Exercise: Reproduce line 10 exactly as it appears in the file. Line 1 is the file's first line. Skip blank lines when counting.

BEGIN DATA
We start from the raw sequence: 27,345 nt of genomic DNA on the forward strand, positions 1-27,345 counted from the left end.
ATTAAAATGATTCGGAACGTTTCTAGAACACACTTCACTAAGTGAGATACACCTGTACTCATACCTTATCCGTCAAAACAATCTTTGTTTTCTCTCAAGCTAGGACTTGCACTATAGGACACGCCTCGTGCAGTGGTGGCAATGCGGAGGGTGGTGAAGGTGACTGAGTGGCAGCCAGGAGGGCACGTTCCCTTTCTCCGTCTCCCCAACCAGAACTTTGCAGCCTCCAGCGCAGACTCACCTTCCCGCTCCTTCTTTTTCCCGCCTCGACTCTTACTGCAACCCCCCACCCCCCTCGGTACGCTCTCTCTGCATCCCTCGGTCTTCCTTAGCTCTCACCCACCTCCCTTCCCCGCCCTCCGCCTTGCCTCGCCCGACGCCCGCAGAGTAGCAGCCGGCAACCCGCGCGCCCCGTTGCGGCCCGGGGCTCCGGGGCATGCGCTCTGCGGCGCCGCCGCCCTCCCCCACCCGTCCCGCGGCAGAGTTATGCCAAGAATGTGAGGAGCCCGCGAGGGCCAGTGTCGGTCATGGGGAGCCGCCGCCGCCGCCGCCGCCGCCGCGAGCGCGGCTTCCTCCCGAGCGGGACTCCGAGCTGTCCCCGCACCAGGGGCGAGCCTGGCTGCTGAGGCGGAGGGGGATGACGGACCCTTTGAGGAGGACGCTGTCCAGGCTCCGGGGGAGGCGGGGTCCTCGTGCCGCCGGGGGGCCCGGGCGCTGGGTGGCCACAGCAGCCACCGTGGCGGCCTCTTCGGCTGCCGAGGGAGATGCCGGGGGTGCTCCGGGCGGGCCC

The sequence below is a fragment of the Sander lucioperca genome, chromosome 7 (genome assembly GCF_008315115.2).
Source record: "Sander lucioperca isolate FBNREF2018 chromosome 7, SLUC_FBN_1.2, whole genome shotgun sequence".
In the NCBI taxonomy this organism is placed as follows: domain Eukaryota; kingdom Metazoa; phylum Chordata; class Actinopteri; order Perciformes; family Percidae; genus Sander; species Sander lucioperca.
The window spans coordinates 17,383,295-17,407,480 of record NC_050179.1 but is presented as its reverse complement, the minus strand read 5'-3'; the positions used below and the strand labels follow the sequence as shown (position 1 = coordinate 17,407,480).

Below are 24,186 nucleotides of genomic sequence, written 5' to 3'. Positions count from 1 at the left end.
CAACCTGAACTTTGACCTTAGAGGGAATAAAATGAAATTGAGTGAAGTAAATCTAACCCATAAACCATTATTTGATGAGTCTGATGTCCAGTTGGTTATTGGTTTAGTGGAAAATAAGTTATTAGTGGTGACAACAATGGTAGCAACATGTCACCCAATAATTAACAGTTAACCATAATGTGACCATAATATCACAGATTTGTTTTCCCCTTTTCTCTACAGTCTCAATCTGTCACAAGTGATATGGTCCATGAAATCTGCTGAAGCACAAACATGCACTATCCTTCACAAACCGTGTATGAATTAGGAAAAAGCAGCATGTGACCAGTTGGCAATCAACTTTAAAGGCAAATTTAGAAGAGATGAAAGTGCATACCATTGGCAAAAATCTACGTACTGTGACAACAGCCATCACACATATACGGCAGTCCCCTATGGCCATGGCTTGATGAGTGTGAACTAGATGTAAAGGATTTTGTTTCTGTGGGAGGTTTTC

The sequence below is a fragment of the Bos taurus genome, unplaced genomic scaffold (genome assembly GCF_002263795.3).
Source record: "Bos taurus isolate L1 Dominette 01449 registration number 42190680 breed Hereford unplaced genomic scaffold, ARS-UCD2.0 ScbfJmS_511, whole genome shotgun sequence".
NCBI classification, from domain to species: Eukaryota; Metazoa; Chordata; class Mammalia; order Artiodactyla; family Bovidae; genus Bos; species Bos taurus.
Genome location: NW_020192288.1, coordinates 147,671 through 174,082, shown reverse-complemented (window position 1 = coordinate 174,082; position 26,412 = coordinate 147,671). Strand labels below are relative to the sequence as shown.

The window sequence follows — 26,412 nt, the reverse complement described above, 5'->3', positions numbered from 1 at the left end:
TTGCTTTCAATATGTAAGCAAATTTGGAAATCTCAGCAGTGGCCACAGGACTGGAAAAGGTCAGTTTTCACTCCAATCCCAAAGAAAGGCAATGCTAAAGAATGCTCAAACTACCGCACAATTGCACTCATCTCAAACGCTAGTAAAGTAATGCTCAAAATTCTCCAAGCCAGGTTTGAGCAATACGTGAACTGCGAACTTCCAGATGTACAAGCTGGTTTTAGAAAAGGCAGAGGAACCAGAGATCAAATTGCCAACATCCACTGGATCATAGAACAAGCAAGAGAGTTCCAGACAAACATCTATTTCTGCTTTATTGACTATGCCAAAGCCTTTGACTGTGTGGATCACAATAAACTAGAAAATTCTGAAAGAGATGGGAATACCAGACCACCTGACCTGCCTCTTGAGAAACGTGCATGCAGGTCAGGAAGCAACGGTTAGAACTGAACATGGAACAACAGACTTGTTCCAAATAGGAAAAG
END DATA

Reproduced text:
Source record: "Bos taurus isolate L1 Dominette 01449 registration number 42190680 breed Hereford unplaced genomic scaffold, ARS-UCD2.0 ScbfJmS_511, whole genome shotgun sequence".